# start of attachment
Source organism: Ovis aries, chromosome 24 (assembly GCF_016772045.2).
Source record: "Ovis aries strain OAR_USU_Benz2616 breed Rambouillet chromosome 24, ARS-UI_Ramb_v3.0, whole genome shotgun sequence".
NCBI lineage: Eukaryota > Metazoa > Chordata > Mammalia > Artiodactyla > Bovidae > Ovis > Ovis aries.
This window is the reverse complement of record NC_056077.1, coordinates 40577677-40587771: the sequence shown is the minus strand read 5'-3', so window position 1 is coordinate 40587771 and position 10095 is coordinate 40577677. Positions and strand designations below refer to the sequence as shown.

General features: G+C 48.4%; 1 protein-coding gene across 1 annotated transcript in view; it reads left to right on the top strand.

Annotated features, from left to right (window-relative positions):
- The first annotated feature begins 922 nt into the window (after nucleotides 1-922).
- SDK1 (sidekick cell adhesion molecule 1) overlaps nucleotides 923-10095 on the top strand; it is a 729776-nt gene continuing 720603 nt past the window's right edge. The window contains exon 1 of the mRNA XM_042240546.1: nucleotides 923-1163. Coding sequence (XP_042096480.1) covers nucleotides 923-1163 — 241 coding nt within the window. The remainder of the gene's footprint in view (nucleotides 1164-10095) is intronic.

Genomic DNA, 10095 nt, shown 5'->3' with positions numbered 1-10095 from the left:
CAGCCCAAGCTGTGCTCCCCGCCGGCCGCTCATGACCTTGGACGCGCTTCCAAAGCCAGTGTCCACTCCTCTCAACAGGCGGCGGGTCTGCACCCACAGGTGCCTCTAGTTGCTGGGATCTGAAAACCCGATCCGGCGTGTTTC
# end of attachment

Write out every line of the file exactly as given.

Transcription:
Source organism: Ovis aries, chromosome 24 (assembly GCF_016772045.2).
Source record: "Ovis aries strain OAR_USU_Benz2616 breed Rambouillet chromosome 24, ARS-UI_Ramb_v3.0, whole genome shotgun sequence".
NCBI lineage: Eukaryota > Metazoa > Chordata > Mammalia > Artiodactyla > Bovidae > Ovis > Ovis aries.
This window is the reverse complement of record NC_056077.1, coordinates 40577677-40587771: the sequence shown is the minus strand read 5'-3', so window position 1 is coordinate 40587771 and position 10095 is coordinate 40577677. Positions and strand designations below refer to the sequence as shown.

General features: G+C 48.4%; 1 protein-coding gene across 1 annotated transcript in view; it reads left to right on the top strand.

Annotated features, from left to right (window-relative positions):
- The first annotated feature begins 922 nt into the window (after nucleotides 1-922).
- SDK1 (sidekick cell adhesion molecule 1) overlaps nucleotides 923-10095 on the top strand; it is a 729776-nt gene continuing 720603 nt past the window's right edge. The window contains exon 1 of the mRNA XM_042240546.1: nucleotides 923-1163. Coding sequence (XP_042096480.1) covers nucleotides 923-1163 — 241 coding nt within the window. The remainder of the gene's footprint in view (nucleotides 1164-10095) is intronic.

Genomic DNA, 10095 nt, shown 5'->3' with positions numbered 1-10095 from the left:
CAGCCCAAGCTGTGCTCCCCGCCGGCCGCTCATGACCTTGGACGCGCTTCCAAAGCCAGTGTCCACTCCTCTCAACAGGCGGCGGGTCTGCACCCACAGGTGCCTCTAGTTGCTGGGATCTGAAAACCCGATCCGGCGTGTTTC